“The deficit argument is often put in theoretical, high-level terms,” said Ernie Tedeschi, a policy economist at Evercore ISI. “The effects of a spending policy are tangible.”


Some Republican lawmakers, especially those said to be considering presidential runs in 2024, have in recent months positioned themselves to pick up Trump’s baton in certain areas. Sen. Marco Rubio of Florida and Hawley both came out in favor of sending $2,000 stimulus checks to Americans, and Rubio championed a program that disbursed more than $500 billion in forgivable loans to small businesses affected by the pandemic.


There is also a theoretical basis to the political shift. Even before the pandemic, many economists had begun to rethink their long-held view that large public deficits and debt would bog down the economy by pushing up borrowing costs for businesses and sending consumer prices soaring. A decade of relatively low interest rates and steady economic growth had prompted many economists to suggest that the United States could, indeed, afford to run a budget deficit.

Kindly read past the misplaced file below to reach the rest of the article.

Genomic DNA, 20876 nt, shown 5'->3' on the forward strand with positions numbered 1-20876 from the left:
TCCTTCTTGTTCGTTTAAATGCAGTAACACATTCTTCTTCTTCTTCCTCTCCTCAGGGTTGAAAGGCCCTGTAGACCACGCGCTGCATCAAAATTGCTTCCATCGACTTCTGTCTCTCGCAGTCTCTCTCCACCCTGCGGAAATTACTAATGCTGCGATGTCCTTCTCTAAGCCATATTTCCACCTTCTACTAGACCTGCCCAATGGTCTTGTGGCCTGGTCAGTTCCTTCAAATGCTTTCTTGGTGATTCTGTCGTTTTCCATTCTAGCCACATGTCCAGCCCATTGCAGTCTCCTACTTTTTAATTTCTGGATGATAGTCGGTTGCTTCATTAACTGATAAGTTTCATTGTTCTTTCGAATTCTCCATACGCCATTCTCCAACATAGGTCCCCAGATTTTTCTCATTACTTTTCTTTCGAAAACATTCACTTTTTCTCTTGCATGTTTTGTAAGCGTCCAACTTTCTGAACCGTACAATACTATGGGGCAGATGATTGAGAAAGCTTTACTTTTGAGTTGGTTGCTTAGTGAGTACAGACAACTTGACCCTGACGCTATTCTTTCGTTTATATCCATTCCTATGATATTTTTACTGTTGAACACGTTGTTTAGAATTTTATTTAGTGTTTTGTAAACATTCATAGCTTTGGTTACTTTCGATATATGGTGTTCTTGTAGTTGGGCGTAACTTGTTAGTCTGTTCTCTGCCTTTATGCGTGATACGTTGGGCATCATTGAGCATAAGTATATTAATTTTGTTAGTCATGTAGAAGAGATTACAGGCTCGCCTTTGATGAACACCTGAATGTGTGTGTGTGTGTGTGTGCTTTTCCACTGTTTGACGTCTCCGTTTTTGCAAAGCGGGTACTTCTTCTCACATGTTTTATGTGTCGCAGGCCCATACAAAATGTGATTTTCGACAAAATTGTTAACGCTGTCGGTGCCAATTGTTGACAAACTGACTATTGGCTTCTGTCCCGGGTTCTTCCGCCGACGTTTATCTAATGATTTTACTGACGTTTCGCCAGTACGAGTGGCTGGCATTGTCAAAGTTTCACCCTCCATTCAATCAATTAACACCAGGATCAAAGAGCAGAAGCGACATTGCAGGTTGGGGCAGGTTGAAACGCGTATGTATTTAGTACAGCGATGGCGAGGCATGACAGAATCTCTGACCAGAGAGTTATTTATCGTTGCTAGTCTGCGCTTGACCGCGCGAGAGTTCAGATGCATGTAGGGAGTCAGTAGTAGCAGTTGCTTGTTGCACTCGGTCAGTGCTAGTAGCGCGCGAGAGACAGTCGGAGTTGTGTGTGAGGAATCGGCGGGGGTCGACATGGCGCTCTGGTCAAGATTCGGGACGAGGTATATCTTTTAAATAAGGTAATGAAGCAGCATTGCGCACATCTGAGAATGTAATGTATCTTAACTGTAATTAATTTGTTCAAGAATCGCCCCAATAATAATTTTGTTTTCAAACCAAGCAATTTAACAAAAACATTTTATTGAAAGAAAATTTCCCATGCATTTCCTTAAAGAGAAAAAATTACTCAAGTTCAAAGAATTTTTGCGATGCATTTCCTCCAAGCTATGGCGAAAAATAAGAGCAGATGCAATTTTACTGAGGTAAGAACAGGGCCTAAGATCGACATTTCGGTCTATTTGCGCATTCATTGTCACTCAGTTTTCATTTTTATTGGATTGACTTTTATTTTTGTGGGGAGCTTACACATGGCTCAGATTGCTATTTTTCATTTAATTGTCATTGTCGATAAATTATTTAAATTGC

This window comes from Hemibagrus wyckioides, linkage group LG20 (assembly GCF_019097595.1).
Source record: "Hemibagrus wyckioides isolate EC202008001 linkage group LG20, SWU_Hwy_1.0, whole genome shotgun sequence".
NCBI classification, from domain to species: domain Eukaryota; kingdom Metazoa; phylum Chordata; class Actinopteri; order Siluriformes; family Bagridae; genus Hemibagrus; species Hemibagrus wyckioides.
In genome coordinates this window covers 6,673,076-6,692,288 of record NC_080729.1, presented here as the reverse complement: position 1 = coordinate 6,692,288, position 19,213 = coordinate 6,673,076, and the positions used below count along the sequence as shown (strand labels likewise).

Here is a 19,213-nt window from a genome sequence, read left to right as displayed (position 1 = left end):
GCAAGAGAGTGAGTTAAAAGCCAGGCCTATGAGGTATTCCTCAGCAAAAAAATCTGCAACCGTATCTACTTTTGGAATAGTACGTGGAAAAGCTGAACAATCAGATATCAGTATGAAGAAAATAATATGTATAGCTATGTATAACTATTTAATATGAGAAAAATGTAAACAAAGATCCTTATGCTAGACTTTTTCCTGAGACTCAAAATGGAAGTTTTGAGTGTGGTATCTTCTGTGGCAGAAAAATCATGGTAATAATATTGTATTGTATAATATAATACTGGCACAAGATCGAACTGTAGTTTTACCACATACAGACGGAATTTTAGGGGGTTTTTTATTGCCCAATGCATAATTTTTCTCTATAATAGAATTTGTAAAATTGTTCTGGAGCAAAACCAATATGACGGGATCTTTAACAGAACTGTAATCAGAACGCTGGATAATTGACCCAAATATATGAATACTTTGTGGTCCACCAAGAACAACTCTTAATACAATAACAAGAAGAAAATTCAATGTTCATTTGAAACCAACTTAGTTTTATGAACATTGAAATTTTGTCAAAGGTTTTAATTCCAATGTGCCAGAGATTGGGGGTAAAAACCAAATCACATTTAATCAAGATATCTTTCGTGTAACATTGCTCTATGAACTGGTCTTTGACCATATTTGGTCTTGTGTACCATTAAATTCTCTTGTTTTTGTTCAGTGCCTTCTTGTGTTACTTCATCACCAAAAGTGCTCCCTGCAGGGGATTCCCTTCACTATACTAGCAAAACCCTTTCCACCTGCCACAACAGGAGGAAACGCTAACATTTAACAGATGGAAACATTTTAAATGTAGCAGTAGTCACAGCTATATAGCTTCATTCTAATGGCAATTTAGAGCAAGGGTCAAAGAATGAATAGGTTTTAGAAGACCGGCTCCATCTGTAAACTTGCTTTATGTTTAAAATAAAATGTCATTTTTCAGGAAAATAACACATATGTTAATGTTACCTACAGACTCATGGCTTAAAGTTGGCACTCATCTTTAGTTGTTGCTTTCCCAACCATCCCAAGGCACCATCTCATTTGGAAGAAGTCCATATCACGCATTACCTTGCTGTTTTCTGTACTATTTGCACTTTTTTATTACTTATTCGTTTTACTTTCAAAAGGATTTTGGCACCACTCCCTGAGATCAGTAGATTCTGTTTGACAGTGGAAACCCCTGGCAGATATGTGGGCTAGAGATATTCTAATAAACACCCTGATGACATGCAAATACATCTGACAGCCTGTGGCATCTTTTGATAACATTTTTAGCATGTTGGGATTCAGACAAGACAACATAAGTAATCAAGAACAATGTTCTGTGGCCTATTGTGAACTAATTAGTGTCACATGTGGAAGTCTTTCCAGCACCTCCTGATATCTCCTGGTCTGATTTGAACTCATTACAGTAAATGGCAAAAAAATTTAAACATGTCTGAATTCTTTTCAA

The cost of debt “is substantially smaller than the current consensus,” Olivier Blanchard, a senior fellow at the Peterson Institute for International Economics and the former chief economist at the International Monetary Fund, said at a closely watched lecture in January 2019. “The implication of this is that in the future, we should probably revisit the fiscal rules that we are using.”


That changing calculus was driven by the fact that interest rates across developed economies have dropped, thanks to long-run trends including populations that are aging and save more, increasing the supply of money available for lending.